winner is …
ESTABLISHED IN 2004,
the Stevie Awards for
Women in Business have
become one of the most
coveted business awards.
Recognizing the accomplishments of outstanding
women executives and
business owners, and their
companies, they have been
likened to the Oscars.
In November, the Stevies
were presented at Caesars
Palace in Las Vegas. Several
Costco small-business members were among the honor-ees. Here is a partial list.
• Lisa Drucker, founder
and president of Stroller
Strides ( www.strollerstrides.
com): Best Overall Company
of the Year, Services
• Delia Champion,
founder of The Flying Biscuit
com): Best Entrepreneur,
• Care.com ( www.care.
com): Best New Company
of the Year
• Blue Vector (www.
bluevector.com): Best Overall
Company of the Year,
• Formotus (www.
Innovator of the Year
• Gail Goodman, CEO
and founder of Constant
Contact ( www.constant
• Associated Builders
and Contractors Women’s
Council ( www.abcjax.com):
Best Business Association
of the Year
• Katy Thorban, senior
vice president and general manager of Avenue A
• Linda Passante,
managing partner, The Halo
net): Best Entrepreneur,
Advertising/Marketing & PR
For a complete list of
finalists and Stevie Award
winners, visit www.stevie
ROBIN SHARMA: THE POSITIVE WORKPLACE
Robin Sharma is the
best-selling author of
The Greatness Guide and
the newly released The
Greatness Guide 2 (
HarperCollins). For more insights,
be a leader
LEADERSHIP IS NOT about the size of your office
or the prestige of your title. And it’s not just for
CEOs and VPs of sales. We all can lead—in all we
do. To me, true leadership is more about the depth
of your commitment and the strength of your
character than about the position you hold.
I write a lot about a phrase I’ve been sharing
with business clients around the world. It’s a simple one that speaks to the power each of us has
to craft a world-class career and remarkably successful life: Lead without a title.
To me, leadership is a way of being. It’s about
inspiring all of those who surround you to realize
their gifts and stand for personal greatness. It’s
about taking responsibility for every dimension of
your life (versus blaming others for what’s not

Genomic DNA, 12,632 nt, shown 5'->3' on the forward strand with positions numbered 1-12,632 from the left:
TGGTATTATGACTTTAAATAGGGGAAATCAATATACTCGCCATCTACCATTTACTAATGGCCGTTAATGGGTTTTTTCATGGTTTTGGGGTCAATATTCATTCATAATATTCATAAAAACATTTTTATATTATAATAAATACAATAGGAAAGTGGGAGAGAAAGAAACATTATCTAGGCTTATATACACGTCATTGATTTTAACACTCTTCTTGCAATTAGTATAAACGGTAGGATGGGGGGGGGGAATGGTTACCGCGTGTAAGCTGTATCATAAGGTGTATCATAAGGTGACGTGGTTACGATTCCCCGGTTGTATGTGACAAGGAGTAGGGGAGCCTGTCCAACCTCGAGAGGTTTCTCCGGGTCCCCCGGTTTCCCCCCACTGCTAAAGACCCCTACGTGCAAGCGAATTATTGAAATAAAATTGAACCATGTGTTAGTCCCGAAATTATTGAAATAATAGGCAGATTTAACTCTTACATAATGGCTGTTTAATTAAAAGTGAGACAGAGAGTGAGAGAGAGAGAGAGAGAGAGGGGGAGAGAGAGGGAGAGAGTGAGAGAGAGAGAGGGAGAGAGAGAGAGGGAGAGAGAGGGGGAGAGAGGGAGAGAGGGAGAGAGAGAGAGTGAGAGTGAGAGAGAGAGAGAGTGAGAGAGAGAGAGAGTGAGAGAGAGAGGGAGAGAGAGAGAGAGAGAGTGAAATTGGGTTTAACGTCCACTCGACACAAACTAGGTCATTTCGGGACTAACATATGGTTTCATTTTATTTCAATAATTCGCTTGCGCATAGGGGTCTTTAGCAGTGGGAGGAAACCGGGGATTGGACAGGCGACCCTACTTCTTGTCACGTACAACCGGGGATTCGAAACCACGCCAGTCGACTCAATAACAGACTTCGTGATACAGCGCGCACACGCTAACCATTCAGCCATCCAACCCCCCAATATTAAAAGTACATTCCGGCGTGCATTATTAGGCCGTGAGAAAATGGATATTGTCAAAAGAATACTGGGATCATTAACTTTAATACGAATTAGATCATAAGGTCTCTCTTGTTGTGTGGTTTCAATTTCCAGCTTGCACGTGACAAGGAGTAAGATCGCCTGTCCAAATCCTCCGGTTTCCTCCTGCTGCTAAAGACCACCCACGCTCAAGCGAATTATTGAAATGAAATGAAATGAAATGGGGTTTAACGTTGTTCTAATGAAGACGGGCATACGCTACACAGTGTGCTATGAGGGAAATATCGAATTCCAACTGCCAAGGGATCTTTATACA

working). It’s about devoting yourself to excellence in every pursuit and making things better—
no matter how good they already are.
Leadership is also about connecting to people.
Deeply. Genuinely. Passionately. Because business
and life are really all about people.
As I write this, I’m reflecting on the death of
a special friend of mine, Greg Brophy, founder of
Shred-it, a huge Canadian success story.
His passing, from a plane crash at the age
of 44, brings so many things to mind. How incredibly short life can be. How we need to dream, act
and be the people we know we can be right now.
How all that we can leave behind in the end are
the great things we have done—and the kindness
we have given. And how success is powerful. But
living with significance is even better. Greg lived all
these elements. That’s what made him a superb
leader and human being.
Any person who wants to lead—and live—a
remarkable life can. Teachers can lead. Entrepreneurs can lead. Artists can lead. Students can
lead. As Mark Twain once wrote, “If everybody
was satisfied with himself there would be
no heroes.” C
Cleaning out the cobwebs
COBWEB SITE: A Web site that
hasn’t been updated for a long time.
A dead Web page.
The phrase “cobweb site” is
only about a decade old, but
every Web site owner is familiar
with the concept. Savvy entrepreneurs are acutely aware that a
Web site is necessary. It gives a
business validation, a wide presence and another potential avenue for revenue. But when a Web
site is not backed up by a thoughtful business process it can do
more harm than good, as people
tend to equate the lack of regular
updating and attention to a site
with how the business is run.
A recent survey conducted by
Hostway, parent company of
Value Web, Costco’s partner in
small-business Web site services,
reveals that while many site owners understand the need for frequent updating, a good portion
still do not, with 37 percent of
• Establish a housekeeping
schedule. Determine how often
you should or will introduce
• Remove or refresh stale content. Remove all expired offers,
products or services and update
information if it has changed. If
the site features spotlighted articles,
replace them with new material,
but be sure to offer an archive of
past articles for reference.
• Make it current. Even if your
product or service is fairly static,
find a way to show that the site—
and the business—is up-to-date.
Add time-sensitive comments or
quotes from customers or associates, then be sure to replace them
before they are old news.
• Check links. Periodically test
all links on the site to be sure they
work properly. This is especially
important if you link to other
sites, as they may change their site
or remove a page completely. C
respondents saying they update
content daily, 16 percent weekly,
16 percent monthly and a whopping 31 percent annually.
John Enright, vice president
of business development and
marketing for Hostway, offers
these tips to ensure a fresh and
vital Web site.